The Shepperd School project is exploring innovative uses of iChat AV to make remote classroom observations of student teachers and to engage in remote meetings and discussions among students and instructors between site visits to Philadelphia. The study team suggests using this work as a case for considering how to provide students in our programs with access to diverse urban classroom contexts. In addition, we recommend the continued cultivation of student teaching supervisors and their use of technology to enhance field experiences.

Technology solutions should be considered when exploring ways to recruit talented students to our programs, staying in contact with alumni (i.e., extend the work of EdLion), communicating with donors, and cultivating development opportunities.
Staff from the Office of Advising and Certification Services have participated actively in meetings associated with EDUCATE and the Ubiquitous Computing Study Team. They are interested in pursuing a leadership role in the Penn State community related to making the most of technology solutions for enhancing advising interactions. This work is important to the success or our overarching goal and should be supported.

In the wake of the Spellings report, assessment and evaluation of program outcomes and student learning have become a top priority among university faculty and administrators. Penn State is no exception. Technology tools have great potential to support efforts to document and monitor student learning. These tools coupled with expertise within the College of Education place us in a unique position to serve a leadership role within the Penn State community and nationally. All of our undergraduate programs are accredited by national professional agencies, and we are making productive advances in the use of electronic portfolios. The study team believes that it would be beneficial for the College to cultivate particular expertise in assessment systems that capitalize on electronic archiving capability. This work could be supported through the Innovation Studio.

As we more forward with this part of the College’s plan, it will be necessary to strategically strengthen our relationship with Penn State’s Teaching & Learning with Technology group and Education Technology Services. These groups have a mission of enhancing learning and teaching using technology. In the past, they have been supportive of College initiatives, most recently securing a university-wide site license for Studiocode video analysis software.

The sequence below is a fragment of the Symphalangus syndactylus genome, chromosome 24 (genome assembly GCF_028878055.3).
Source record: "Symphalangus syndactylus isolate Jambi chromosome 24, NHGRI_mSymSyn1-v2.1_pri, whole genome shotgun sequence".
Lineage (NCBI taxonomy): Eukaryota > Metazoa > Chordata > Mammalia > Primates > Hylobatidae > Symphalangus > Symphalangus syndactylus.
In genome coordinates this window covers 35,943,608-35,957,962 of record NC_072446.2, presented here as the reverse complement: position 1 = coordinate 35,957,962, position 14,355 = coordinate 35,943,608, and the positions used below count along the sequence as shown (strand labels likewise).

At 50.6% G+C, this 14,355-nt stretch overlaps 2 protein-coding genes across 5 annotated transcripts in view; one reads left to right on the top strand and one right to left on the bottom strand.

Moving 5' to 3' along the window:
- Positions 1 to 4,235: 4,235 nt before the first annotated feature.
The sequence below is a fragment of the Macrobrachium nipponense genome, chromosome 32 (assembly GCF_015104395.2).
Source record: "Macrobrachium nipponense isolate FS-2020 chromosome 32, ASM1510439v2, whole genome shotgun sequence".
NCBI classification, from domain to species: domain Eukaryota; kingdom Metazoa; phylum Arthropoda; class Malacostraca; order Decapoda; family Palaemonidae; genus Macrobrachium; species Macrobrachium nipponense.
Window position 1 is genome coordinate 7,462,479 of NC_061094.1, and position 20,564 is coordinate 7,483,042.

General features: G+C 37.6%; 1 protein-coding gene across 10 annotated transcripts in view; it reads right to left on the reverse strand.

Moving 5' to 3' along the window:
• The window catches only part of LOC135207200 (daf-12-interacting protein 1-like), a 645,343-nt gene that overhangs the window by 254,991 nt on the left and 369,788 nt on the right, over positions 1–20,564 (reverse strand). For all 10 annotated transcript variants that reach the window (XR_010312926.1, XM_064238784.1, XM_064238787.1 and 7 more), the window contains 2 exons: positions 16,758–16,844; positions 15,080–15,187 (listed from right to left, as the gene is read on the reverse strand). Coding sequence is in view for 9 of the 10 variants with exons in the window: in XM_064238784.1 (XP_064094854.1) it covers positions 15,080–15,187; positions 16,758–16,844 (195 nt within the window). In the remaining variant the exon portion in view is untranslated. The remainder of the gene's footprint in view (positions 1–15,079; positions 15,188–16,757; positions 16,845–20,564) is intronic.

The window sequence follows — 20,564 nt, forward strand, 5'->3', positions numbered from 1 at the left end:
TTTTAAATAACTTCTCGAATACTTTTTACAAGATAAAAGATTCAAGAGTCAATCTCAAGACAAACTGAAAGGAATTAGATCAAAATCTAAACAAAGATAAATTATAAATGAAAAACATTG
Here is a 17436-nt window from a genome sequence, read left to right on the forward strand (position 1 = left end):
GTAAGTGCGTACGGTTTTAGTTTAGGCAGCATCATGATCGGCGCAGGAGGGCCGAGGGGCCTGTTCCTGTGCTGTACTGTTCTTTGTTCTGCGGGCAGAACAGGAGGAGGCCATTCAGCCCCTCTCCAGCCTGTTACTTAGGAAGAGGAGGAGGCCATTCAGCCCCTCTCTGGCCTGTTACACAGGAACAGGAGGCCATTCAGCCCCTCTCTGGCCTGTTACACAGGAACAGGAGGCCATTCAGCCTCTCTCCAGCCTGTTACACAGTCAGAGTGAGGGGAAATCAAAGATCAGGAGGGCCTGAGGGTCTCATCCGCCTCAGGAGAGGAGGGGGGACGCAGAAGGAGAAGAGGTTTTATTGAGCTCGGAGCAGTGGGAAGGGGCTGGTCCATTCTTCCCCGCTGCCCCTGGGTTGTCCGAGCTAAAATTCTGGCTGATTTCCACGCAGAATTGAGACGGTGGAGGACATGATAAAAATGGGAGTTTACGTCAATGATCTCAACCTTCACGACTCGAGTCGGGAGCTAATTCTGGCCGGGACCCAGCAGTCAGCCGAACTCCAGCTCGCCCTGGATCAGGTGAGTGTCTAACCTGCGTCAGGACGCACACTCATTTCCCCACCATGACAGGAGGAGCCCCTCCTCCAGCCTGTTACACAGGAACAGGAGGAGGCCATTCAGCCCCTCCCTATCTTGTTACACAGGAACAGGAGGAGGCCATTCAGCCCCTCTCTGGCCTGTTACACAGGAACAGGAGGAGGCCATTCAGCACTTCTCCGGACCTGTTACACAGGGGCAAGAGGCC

Financial Implications
The work we are proposing will not be possible without permanent budget lines dedicated first to the transformation of teaching and research environments and the development of the Studio. Innovation in technology for teaching and research also requires ongoing support for maintaining cutting-edge technology-rich learning environments and research tools, as well as the ongoing professional development of faculty and staff.

The study team recommends the following actions to supplement financial support for the initiatives associated with the goal of being a leader in research and practice on educating effective education professionals for 21st century learning environments.

  • Collaborate with the College of Education Development Office to create a coherent plan for approaching donors who have interest in supporting technology initiatives. For example, there is an opportunity to name the Studio and classrooms.
  • Systematically pursue research grants that support examining learning and teaching in technology-rich contexts.
  • Explore the possibility of capturing a larger percentage of student technology fees to support this work.
National Center for Education and the Economy (December, 2006). Tough choices or tough times: The report of the new commission on the skills of the American workforce. San Francisco: Jossey-Bass.
Wallice, C. & Steptoe, S. (December 10, 2006). How to bring our schools out of the 20th century. TIME magazine.